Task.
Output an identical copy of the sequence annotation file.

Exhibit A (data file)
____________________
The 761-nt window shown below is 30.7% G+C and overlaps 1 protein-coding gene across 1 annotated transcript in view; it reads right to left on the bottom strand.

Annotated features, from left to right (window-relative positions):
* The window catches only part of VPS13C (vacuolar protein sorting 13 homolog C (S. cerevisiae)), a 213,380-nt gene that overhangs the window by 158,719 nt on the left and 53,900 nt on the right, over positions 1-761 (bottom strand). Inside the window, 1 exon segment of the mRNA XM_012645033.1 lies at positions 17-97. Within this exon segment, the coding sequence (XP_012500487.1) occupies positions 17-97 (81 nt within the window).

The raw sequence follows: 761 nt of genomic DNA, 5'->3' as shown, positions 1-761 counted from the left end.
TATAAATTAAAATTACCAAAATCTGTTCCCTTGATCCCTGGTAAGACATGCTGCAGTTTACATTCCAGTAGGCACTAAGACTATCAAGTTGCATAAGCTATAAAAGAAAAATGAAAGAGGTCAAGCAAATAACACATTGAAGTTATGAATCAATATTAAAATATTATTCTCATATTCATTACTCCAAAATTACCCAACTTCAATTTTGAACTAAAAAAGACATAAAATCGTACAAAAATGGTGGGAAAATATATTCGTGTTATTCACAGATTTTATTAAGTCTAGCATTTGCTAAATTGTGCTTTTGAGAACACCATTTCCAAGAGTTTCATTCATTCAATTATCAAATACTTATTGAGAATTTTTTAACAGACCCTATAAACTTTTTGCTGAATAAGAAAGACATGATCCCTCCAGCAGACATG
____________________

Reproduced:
The 761-nt window shown below is 30.7% G+C and overlaps 1 protein-coding gene across 1 annotated transcript in view; it reads right to left on the bottom strand.

Annotated features, from left to right (window-relative positions):
* The window catches only part of VPS13C (vacuolar protein sorting 13 homolog C (S. cerevisiae)), a 213,380-nt gene that overhangs the window by 158,719 nt on the left and 53,900 nt on the right, over positions 1-761 (bottom strand). Inside the window, 1 exon segment of the mRNA XM_012645033.1 lies at positions 17-97. Within this exon segment, the coding sequence (XP_012500487.1) occupies positions 17-97 (81 nt within the window).

The raw sequence follows: 761 nt of genomic DNA, 5'->3' as shown, positions 1-761 counted from the left end.
TATAAATTAAAATTACCAAAATCTGTTCCCTTGATCCCTGGTAAGACATGCTGCAGTTTACATTCCAGTAGGCACTAAGACTATCAAGTTGCATAAGCTATAAAAGAAAAATGAAAGAGGTCAAGCAAATAACACATTGAAGTTATGAATCAATATTAAAATATTATTCTCATATTCATTACTCCAAAATTACCCAACTTCAATTTTGAACTAAAAAAGACATAAAATCGTACAAAAATGGTGGGAAAATATATTCGTGTTATTCACAGATTTTATTAAGTCTAGCATTTGCTAAATTGTGCTTTTGAGAACACCATTTCCAAGAGTTTCATTCATTCAATTATCAAATACTTATTGAGAATTTTTTAACAGACCCTATAAACTTTTTGCTGAATAAGAAAGACATGATCCCTCCAGCAGACATG